Ephesians 2

Reconciliation and Hope in the Gospel

Ephesian Wealth

But God, being rich in mercy . . . (Ephesians 2:4)

The “richness” of God in His mercy is illustrated here by material richness. Inhabitants of Ephesus would have been familiar with wealth. A series of six luxurious residences are located on terraces on the side of the hill south of the Library of Celsus at Ephesus. The oldest building dates to the 1st century BC and continued in use as a residence until the 7th century AD. Some of what is preserved here is older than Paul, and some had not been constructed yet in his day; many also underwent renovation through the centuries. These houses give us an unprecedented look into the way the wealthy lived during this time.

Church of the Holy Sepulcher

He made us alive together with Christ (Ephesians 2:5).

The Church of the Holy Sepulcher was built over the traditional sites of the death, burial, and resurrection of Jesus. The model shown here is based on archaeological findings. The front of the building empties onto the main north-south street (cardo) through the city. The rotunda at the back is built over the traditional tomb of Jesus, while the rock venerated as Golgotha was located in the open space between the two buildings. This model is located at the Church of St. Peter in Gallicantu in Jerusalem.

Royal Gifts

For you have been saved by grace, through faith . . . it is the gift of God (Ephesians 2:8).

This relief from Persepolis depicts men from Media bringing gifts to the Persian king. It was much more common in the ancient world for the king to receive gifts than to give them, although kings were known to give gifts to those who had shown particular bravery and loyalty to the royal house. These men are shown bringing a set of bracelets, a handsome sword with scabbard and belt, and a set of cups. This depiction was photographed at the east stairs of the apadana at Persepolis.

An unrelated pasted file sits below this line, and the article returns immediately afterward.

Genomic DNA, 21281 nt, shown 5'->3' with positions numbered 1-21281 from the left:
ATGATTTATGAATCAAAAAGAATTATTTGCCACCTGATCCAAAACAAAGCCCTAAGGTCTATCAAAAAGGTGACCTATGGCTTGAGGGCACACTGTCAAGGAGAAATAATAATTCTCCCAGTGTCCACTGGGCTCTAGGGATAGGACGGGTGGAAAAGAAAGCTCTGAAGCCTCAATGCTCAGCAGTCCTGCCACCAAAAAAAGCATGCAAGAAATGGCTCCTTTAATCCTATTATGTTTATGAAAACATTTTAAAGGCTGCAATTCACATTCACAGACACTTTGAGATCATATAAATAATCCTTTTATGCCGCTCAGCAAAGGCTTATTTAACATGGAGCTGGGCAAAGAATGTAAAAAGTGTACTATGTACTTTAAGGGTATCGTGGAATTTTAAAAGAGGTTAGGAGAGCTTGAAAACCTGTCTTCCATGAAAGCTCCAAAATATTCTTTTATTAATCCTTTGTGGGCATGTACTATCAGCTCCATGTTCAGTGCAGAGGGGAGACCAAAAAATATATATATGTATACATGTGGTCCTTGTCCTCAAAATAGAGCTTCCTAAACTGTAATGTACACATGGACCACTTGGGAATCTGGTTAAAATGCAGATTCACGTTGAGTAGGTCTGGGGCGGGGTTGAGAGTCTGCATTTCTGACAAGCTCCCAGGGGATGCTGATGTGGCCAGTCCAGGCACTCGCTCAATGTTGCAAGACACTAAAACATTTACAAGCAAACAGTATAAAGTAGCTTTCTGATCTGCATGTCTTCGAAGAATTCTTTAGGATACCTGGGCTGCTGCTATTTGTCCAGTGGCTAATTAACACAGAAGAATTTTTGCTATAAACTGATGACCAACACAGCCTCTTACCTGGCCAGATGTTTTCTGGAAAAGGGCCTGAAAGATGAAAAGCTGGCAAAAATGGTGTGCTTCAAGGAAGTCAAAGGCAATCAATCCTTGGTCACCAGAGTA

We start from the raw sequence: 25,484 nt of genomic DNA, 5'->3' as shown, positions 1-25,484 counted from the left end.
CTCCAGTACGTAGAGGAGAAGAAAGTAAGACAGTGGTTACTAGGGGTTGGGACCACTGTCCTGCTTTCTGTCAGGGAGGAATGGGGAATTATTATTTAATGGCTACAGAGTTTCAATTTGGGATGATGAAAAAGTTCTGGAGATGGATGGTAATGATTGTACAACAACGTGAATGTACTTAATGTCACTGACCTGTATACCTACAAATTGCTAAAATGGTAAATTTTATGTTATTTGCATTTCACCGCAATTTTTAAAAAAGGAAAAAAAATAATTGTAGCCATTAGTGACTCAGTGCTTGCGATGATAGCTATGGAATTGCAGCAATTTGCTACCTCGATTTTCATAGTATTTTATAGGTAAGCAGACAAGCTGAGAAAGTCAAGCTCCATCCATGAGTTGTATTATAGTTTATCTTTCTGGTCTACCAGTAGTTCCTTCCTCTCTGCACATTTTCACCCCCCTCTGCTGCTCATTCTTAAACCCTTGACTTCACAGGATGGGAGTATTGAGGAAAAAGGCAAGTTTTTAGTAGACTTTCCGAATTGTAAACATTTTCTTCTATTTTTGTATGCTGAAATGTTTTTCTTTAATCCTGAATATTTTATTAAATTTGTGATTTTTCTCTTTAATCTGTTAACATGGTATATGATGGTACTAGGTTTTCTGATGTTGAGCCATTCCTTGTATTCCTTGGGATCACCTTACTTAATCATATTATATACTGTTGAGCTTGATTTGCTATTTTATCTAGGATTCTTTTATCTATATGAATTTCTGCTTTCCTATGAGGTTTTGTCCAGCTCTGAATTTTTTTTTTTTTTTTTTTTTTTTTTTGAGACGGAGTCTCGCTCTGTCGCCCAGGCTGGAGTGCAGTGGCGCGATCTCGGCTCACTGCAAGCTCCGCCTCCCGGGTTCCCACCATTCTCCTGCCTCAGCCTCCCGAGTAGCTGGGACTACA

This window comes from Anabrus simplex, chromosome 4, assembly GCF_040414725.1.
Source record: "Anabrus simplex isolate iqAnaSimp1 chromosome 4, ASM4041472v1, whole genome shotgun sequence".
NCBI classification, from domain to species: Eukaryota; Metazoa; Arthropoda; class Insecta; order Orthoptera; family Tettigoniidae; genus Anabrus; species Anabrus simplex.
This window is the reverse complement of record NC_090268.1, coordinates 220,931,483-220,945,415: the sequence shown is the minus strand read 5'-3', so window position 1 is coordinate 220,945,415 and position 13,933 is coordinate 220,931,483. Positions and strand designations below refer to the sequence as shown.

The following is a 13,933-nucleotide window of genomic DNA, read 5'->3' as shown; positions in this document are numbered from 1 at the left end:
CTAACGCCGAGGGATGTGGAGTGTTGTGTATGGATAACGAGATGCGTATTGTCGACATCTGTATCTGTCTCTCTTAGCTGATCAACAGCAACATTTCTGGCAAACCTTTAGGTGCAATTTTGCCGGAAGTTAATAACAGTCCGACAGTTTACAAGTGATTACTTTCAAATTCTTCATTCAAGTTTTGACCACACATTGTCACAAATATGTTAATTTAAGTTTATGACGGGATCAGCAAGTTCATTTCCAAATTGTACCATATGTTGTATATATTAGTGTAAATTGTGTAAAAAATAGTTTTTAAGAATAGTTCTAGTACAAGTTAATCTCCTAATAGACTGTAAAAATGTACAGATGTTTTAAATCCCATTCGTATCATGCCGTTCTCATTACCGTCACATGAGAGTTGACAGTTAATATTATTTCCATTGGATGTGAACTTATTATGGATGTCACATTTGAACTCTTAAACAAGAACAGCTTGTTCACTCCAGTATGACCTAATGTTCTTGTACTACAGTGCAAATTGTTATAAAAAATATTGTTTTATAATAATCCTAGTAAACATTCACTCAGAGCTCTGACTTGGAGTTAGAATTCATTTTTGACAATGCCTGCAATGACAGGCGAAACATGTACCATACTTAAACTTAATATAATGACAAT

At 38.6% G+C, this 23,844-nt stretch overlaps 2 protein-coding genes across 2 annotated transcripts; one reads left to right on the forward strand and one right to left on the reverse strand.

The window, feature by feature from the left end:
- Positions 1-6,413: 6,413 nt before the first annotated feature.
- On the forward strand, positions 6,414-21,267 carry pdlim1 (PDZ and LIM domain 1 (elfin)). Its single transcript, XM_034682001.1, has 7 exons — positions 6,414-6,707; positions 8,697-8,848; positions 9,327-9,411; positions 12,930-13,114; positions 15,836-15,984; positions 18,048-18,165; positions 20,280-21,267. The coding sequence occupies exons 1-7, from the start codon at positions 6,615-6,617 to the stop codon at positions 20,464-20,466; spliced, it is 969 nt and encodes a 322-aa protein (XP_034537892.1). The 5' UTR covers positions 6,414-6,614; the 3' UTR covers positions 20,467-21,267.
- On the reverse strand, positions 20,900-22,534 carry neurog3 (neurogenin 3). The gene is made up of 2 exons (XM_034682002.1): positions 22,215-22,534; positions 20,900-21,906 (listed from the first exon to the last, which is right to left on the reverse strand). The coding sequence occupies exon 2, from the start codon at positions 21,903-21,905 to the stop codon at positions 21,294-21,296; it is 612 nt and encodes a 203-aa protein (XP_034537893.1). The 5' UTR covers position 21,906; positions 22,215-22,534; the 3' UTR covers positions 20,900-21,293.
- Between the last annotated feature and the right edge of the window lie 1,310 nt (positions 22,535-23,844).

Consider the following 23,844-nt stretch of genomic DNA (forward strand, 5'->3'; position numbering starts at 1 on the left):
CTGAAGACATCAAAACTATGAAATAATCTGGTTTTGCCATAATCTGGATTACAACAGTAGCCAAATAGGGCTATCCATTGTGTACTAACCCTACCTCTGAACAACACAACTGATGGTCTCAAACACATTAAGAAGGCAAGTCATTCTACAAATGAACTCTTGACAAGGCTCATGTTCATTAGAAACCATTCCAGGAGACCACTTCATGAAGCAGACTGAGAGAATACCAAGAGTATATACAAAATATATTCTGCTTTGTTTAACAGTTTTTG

The Commonwealth

You were at that time . . . alienated from the commonwealth of Israel (Ephesians 2:12).

The word “commonwealth” (Gk. politeia) has to do with the right to be a member of a sociopolitical body, that is, citizenship (cf. Acts 22:28). As Gentiles, exclusion from Israel would have meant exclusion from the benefits, promises, and blessings that went along with it. It is believed that observant Jews in Paul’s day set themselves apart from others through their dress (cf. Matt 23:5), not unlike the observant Jews in this photo.

"Having No Hope"

You were at that time . . . having no hope and without God in the world (Ephesians 2:12).

This description by Paul concludes and summarizes his description of the Gentile life, apart from God. This depiction of a mourning woman appears on the base of a statue of Roma. It was probably intended to depict some country or people group that has been subjected by the Roman army. The dejection expressed by her pose illustrates the hopelessness Paul describes for those who are without God in the world.

The Church's Foundation

Having been built on the foundation of the apostles and prophets (Ephesians 2:20).

Paul here begins a metaphor that compares the group of those who believe in Christ to a building. The first statement is that the foundation is the apostles and prophets, those who brought the word of God to various groups at various times. A solid foundation is necessary for any structure of size, and Paul suggests that the apostles and prophets provided that foundation. One of the archaeologists who excavated the Church of St. Paul in Pisidian Antioch, shown here, believes that it was built on the foundations of an earlier synagogue. By analogy, the faith preached by the apostles was built on the earlier teaching of the Old Testament prophets.

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